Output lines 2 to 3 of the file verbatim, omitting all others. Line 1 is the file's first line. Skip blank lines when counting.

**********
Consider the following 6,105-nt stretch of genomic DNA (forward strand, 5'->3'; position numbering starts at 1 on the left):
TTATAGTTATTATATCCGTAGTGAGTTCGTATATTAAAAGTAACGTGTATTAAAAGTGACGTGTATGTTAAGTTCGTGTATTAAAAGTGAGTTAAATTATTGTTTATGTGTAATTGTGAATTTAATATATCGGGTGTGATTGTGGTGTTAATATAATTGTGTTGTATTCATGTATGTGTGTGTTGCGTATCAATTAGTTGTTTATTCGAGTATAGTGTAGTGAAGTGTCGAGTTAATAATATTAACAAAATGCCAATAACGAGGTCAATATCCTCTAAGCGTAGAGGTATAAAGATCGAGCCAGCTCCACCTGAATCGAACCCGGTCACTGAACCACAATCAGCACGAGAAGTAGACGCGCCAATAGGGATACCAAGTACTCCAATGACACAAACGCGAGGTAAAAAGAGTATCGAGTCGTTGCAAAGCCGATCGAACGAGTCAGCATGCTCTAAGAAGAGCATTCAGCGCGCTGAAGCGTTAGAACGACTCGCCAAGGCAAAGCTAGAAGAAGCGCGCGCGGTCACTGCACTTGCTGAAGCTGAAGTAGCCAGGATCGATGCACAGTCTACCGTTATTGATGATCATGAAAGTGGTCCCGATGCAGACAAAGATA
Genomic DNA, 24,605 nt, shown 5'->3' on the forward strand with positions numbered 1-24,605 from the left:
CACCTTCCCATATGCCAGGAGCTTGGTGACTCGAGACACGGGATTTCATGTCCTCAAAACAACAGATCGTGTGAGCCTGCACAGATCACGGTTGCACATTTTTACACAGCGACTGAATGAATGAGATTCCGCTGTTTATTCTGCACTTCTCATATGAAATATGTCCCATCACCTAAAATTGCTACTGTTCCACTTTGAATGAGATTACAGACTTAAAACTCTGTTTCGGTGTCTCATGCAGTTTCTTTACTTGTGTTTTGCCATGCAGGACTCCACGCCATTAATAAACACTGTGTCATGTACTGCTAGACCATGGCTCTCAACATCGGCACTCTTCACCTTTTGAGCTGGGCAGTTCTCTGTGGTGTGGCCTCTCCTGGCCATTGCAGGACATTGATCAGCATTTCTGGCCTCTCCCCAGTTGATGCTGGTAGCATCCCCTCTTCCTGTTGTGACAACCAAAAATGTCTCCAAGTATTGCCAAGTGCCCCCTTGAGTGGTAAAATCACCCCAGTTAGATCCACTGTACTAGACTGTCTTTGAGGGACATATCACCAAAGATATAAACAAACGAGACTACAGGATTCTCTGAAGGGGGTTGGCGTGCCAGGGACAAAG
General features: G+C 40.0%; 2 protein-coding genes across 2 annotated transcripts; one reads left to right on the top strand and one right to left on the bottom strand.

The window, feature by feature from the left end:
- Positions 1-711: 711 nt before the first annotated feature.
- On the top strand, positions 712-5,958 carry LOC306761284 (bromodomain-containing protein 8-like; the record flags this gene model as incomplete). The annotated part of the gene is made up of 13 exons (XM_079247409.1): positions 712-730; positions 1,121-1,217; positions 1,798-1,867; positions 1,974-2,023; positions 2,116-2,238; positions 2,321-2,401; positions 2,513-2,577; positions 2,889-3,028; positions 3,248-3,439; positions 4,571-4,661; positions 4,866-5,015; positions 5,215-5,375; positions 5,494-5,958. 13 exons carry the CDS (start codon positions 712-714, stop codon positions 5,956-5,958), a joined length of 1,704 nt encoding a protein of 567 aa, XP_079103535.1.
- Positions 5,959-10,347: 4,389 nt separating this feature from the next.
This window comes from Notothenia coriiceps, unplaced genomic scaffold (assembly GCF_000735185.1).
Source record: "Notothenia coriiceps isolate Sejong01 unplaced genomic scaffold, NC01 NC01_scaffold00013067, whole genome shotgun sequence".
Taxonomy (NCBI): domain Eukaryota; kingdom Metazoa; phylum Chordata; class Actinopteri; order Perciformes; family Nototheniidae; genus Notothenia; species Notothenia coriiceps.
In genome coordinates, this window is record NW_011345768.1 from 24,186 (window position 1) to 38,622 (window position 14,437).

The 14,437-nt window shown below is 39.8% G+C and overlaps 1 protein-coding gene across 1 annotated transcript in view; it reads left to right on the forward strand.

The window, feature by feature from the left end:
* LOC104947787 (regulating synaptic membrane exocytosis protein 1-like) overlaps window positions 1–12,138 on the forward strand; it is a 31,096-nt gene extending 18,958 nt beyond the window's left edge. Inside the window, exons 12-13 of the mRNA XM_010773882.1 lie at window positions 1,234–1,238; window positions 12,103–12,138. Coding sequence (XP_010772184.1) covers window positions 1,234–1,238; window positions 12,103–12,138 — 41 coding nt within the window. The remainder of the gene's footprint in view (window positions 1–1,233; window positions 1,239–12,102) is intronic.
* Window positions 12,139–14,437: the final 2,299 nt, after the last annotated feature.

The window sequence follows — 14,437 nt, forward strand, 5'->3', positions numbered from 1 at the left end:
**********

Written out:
TTATAGTTATTATATCCGTAGTGAGTTCGTATATTAAAAGTAACGTGTATTAAAAGTGACGTGTATGTTAAGTTCGTGTATTAAAAGTGAGTTAAATTATTGTTTATGTGTAATTGTGAATTTAATATATCGGGTGTGATTGTGGTGTTAATATAATTGTGTTGTATTCATGTATGTGTGTGTTGCGTATCAATTAGTTGTTTATTCGAGTATAGTGTAGTGAAGTGTCGAGTTAATAATATTAACAAAATGCCAATAACGAGGTCAATATCCTCTAAGCGTAGAGGTATAAAGATCGAGCCAGCTCCACCTGAATCGAACCCGGTCACTGAACCACAATCAGCACGAGAAGTAGACGCGCCAATAGGGATACCAAGTACTCCAATGACACAAACGCGAGGTAAAAAGAGTATCGAGTCGTTGCAAAGCCGATCGAACGAGTCAGCATGCTCTAAGAAGAGCATTCAGCGCGCTGAAGCGTTAGAACGACTCGCCAAGGCAAAGCTAGAAGAAGCGCGCGCGGTCACTGCACTTGCTGAAGCTGAAGTAGCCAGGATCGATGCACAGTCTACCGTTATTGATGATCATGAAAGTGGTCCCGATGCAGACAAAGATA
Genomic DNA, 24,605 nt, shown 5'->3' on the forward strand with positions numbered 1-24,605 from the left: